Saudi Arabia and Russia summoned the OPEC+ alliance for last-minute talks on Saturday, just before it’s due to decide whether to delay January’s output increase.
A clear majority of OPEC+ watchers expect the group to maintain their supply curbs at current levels for a few months longer due to lingering uncertainty about the strength of demand. However, the decision is by no means certain amid public complaints from Iraq and Nigeria, and private discord with the United Arab Emirates.
“The technical groundwork has been laid down for OPEC+ to postpone a tapering of its output cuts,” said Harry Tchilinguirian, head of commodity markets strategy at BNP Paribas SA. “Now the political groundwork needs to be put in place.”
The two leading members of the Organization of Petroleum Exporting Countries and its allies, Russian Deputy Prime Minister Alexander Novak and Saudi Energy Minister Abdulaziz bin Salman, requested an informal video conference with their counterparts from the Joint Ministerial Monitoring Committee, which includes Algeria, Kazakhstan, Iraq, Nigeria and the UAE, according to a letter seen by Bloomberg.
The unscheduled gathering comes just two days before a full OPEC ministerial meeting on Nov. 30, before allies join talks on Dec. 1. The JMMC met online as recently as Nov. 17, but that ended without any kind of recommendation about delaying the January supply increase.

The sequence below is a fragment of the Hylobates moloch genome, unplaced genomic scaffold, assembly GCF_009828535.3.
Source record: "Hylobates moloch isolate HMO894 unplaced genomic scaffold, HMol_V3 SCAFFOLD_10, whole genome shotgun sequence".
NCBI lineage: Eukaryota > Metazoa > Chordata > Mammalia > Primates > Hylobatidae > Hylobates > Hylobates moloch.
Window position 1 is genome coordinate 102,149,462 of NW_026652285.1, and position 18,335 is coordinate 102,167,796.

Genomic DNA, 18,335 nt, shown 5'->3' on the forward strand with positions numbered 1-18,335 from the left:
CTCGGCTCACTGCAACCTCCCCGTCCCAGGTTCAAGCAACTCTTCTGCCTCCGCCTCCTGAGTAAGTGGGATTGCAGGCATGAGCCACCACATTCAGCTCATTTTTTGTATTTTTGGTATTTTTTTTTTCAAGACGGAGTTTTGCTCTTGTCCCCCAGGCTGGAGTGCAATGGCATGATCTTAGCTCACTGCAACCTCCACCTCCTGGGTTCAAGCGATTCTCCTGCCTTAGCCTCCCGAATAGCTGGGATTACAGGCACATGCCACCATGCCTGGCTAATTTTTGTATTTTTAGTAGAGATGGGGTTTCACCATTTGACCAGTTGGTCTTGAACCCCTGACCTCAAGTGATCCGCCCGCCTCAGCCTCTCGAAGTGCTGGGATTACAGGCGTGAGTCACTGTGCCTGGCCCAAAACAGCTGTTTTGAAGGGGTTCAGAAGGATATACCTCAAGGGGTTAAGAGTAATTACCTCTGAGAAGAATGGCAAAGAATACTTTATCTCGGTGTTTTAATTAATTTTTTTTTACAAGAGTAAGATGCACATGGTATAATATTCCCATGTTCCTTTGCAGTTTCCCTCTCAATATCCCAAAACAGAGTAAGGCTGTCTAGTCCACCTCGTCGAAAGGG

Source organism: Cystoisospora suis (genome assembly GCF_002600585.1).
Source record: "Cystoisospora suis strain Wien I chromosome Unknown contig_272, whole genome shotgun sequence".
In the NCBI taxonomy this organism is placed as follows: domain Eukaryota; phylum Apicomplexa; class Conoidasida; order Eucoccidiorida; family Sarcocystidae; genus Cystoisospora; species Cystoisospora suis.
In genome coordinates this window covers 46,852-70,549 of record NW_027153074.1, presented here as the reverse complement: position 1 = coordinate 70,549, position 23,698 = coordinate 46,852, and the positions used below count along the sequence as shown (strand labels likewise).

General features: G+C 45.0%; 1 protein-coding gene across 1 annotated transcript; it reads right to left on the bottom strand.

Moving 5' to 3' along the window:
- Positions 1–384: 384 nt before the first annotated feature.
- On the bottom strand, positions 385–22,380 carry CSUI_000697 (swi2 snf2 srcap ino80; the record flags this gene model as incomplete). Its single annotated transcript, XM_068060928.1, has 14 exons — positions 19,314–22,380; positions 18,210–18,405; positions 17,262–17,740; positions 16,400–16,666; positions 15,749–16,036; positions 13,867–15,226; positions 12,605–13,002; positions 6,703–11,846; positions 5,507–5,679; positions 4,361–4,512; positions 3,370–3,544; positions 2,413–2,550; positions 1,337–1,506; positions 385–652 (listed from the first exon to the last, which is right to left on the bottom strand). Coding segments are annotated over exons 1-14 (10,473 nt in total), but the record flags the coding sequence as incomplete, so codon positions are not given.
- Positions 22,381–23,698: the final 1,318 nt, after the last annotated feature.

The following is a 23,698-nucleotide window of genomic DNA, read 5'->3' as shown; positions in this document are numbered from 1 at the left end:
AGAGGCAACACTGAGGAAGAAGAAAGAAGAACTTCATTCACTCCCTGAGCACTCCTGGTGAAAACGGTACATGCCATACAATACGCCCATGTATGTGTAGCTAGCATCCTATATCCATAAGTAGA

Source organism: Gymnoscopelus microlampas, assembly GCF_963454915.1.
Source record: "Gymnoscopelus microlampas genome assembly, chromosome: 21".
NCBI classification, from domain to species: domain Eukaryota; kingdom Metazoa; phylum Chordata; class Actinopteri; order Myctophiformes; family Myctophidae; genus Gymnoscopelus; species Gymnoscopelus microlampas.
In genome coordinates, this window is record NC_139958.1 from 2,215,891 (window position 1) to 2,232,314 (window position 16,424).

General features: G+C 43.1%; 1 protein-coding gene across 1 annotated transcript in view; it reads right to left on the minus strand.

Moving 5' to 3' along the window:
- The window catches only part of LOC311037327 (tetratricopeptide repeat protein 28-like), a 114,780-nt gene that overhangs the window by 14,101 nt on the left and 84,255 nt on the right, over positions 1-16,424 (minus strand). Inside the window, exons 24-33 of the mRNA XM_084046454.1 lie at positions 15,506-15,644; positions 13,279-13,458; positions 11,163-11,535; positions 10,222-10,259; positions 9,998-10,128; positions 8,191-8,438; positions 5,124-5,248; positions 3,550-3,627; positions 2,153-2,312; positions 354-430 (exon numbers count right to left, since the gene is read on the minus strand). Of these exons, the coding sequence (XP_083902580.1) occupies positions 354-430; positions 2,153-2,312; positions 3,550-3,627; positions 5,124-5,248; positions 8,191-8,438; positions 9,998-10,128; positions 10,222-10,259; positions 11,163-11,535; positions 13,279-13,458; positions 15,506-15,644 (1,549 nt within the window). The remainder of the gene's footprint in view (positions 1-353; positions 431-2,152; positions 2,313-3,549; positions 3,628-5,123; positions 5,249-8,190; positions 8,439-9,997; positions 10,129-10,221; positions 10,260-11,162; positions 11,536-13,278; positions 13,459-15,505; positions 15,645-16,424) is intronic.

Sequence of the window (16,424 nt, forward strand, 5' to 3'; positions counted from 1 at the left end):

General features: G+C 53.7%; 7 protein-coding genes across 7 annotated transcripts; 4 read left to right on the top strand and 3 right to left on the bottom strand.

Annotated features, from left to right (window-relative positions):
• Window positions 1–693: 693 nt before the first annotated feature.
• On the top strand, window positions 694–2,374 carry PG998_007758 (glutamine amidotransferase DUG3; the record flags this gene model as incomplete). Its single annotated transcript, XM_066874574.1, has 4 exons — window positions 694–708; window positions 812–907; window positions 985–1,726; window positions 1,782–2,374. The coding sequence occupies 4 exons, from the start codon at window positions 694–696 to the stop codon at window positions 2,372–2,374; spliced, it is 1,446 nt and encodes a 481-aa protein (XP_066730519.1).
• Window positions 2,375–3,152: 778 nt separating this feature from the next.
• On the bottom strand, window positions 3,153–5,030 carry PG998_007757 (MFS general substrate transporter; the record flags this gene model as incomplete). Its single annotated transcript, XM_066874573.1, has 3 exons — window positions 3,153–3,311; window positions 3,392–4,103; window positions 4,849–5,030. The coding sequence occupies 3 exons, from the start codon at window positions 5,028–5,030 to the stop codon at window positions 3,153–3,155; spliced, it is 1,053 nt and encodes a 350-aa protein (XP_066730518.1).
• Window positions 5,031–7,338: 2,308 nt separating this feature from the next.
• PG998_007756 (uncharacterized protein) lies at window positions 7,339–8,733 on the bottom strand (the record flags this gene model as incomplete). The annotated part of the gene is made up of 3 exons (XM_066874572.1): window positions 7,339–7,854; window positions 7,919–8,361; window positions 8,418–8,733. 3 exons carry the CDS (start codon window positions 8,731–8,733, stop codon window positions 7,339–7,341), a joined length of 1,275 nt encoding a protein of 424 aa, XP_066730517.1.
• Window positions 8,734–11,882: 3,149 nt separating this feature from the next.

The 23-nation network known as OPEC+ made vast production cuts during the depths of the pandemic to offset a historic collapse in fuel demand. The alliance had planned to ease some of the curbs at the start of 2021 in anticipation of a global economic recovery, reviving about 1.9 million barrels a day of halted output, having managed a similar resumption over the summer.
But with a recent resurgence of the virus triggering new lockdowns, and darkening the demand outlook for early next year, OPEC+ has signaled it may instead defer the next increase.
On Thursday, Algerian Energy Minister Abdelmajid Attar — who this year holds OPEC’s rotating presidency — told Bloomberg News that the group must remain cautious because the surge in oil prices to above $45/bbl in New York this week could prove fragile.
A separate meeting of a committee of OPEC’s technical experts considered data that pointed to the risk of a new oil surplus early next year if the cartel and its allies decide to go ahead with the production increase.
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